The preacher last Sunday talked about Jesus as the bread of life – though he didn’t entirely explain what he meant by Jesus as the bread of life. He went from talking about signs to talking about bread to talking about Jesus as the bread of life. Because he ended up talking about evangelism, I think his point was about Jesus as the source of life’s meaning. The sermon was engaging, entertaining, and friendly, but it didn’t really take me anywhere. It didn’t carry me to the throne of grace. It didn’t set me before the cross. It didn’t carry me from myself into love of God and neighbor. It was more like a pat on the hand and a gentle reminder that Jesus is important.
It was okay. It was good to be in worship. I was baptized in this building as an infant. This was where my father had been catechized and confirmed. Here we worshipped whenever we were home with our extended family. From here my grandfather was buried and from here we laid my grandmother to rest. At my grandfather’s funeral I held my young cousin, Jim, in my arms to comfort him – and last year, from this pulpit, I spoke at his own funeral. This year I preached his father’s funeral, my uncle Dan.
I have history here, and history preaches. It reminds me of the steadfast love of God whose arms reach across generations. I have known this altar, these pews, this pulpit for a long time – and God has known us. Standing in line for communion is full of the feeling of connection.
Things have changed over the years, of course. These are living communities. The transept where we sat in hidden isolation for my Grandfather’s funeral is now open. A new altar has been made and brought forward to be the table around which we gather. They have moved the altar rail down to the main level and created a richer space for the baptismal font. But the old reredos is there with its curtained entrance for the pastors (a secret and mysterious passage to young children), and the stained glass windows still shine – though those on the west side are now lighted artificially as the building grew on its small city block.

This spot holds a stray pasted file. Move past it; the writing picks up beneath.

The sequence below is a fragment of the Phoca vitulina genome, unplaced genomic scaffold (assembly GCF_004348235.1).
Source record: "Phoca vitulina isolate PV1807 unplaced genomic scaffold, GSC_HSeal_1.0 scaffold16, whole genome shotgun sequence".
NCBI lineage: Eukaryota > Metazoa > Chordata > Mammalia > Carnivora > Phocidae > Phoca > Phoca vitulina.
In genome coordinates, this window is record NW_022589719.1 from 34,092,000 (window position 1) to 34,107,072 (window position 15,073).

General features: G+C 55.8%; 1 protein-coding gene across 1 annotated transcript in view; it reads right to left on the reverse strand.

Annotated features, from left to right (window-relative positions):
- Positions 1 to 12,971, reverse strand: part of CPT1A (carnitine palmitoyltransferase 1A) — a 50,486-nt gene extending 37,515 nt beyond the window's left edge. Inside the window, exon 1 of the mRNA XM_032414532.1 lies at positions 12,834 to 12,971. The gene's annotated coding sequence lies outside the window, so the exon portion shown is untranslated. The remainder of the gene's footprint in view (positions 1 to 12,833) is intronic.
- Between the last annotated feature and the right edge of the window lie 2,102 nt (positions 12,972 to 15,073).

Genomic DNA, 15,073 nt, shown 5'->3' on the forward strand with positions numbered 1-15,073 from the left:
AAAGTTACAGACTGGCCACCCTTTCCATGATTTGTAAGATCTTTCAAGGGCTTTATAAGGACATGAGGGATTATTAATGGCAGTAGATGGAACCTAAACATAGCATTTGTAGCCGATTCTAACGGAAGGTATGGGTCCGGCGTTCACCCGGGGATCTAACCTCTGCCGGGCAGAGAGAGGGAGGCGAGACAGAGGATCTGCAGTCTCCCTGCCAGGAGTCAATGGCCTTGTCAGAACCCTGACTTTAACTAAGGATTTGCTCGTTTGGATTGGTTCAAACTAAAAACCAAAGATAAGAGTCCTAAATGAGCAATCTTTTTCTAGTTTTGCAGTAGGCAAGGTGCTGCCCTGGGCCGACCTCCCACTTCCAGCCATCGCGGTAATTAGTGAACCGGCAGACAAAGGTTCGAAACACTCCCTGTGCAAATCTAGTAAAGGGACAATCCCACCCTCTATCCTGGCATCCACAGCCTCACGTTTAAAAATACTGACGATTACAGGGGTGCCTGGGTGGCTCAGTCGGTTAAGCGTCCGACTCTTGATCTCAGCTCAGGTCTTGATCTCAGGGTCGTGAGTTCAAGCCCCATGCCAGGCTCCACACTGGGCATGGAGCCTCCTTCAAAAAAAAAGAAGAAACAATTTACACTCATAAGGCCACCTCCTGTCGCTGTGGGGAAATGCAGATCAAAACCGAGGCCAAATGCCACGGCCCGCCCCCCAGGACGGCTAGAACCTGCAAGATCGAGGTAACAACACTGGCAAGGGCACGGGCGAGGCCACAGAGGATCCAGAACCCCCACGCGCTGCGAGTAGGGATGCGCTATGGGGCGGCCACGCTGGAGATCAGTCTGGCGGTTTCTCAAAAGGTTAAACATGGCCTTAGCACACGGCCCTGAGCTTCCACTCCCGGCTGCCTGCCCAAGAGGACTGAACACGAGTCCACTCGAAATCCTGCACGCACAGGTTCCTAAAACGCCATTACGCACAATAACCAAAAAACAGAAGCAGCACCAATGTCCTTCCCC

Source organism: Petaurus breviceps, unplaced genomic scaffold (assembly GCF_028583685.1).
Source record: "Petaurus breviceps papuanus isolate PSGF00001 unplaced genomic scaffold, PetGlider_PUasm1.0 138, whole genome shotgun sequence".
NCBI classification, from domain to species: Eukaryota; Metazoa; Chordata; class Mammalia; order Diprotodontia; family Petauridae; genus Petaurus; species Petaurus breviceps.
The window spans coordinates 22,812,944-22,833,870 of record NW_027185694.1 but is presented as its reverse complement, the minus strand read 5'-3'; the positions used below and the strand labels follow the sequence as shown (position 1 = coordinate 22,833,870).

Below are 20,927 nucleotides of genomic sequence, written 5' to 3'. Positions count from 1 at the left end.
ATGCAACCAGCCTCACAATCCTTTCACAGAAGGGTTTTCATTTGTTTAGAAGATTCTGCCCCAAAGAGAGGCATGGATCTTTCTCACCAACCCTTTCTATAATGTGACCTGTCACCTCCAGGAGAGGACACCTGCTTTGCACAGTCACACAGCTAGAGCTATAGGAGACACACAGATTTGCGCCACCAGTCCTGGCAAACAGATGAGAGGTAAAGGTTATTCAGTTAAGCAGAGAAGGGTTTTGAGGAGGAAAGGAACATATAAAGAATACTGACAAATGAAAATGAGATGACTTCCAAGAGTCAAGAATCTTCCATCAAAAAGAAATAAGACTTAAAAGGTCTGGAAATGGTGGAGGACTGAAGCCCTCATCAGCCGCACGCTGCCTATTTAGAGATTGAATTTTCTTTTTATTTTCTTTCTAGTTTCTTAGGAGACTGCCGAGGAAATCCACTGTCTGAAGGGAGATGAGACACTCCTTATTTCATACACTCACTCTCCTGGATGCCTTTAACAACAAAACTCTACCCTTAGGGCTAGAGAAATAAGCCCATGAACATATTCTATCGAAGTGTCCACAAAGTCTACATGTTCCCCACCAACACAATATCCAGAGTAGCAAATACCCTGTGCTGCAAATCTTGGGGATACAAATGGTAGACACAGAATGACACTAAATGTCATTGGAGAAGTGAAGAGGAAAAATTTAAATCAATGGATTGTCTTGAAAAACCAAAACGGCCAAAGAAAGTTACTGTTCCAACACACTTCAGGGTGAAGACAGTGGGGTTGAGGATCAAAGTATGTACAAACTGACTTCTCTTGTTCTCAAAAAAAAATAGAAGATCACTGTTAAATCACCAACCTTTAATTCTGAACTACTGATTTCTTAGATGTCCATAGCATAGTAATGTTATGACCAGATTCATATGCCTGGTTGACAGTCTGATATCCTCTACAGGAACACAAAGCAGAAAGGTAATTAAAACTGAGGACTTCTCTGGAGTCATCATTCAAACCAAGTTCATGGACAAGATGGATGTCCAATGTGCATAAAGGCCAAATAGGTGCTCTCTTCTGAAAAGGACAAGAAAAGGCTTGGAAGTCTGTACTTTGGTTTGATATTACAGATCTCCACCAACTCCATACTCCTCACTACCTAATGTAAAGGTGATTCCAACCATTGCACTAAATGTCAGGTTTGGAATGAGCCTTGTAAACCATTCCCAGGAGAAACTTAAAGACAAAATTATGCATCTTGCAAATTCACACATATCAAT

It used to be necessary to send one of us grandchildren ahead to pick up my grandmother and get her to church early so she could get her pew, on the aisle, two-thirds of the way up on the right side. Woe to us if anyone was already in her seat. Now, however, we sit further back and to the left. We are 8:30 people and have been since ever I can remember.
The message this building and its memories proclaim is important.
Lord, you have been our dwelling place in all generations.
Before the mountains were brought forth,
or ever you had formed the earth and the world,
from everlasting to everlasting you are God.
We need to hear, as the psalmist prays:
You set the earth on its foundations,
so that it shall never be shaken.
And it is important to experience worship as warm and friendly, hospitable to all. As Paul reminds us:
Welcome one another, therefore, just as Christ has welcomed you, for the glory of God.
But I need more than a friendly worship experience. I need more than the reminder of the presence of God and the importance of Jesus. I need to hear Jesus. I need that word that comes at me like a curveball that makes me jump out of the way. I need that word that shakes the ground and makes me see differently. I need more than comfort; I need the promise and summons of the kingdom. I need to be overwhelmed by the grace that compels me to live that grace
Is not my word like fire, says the Lord,
and like a hammer that breaks a rock in pieces?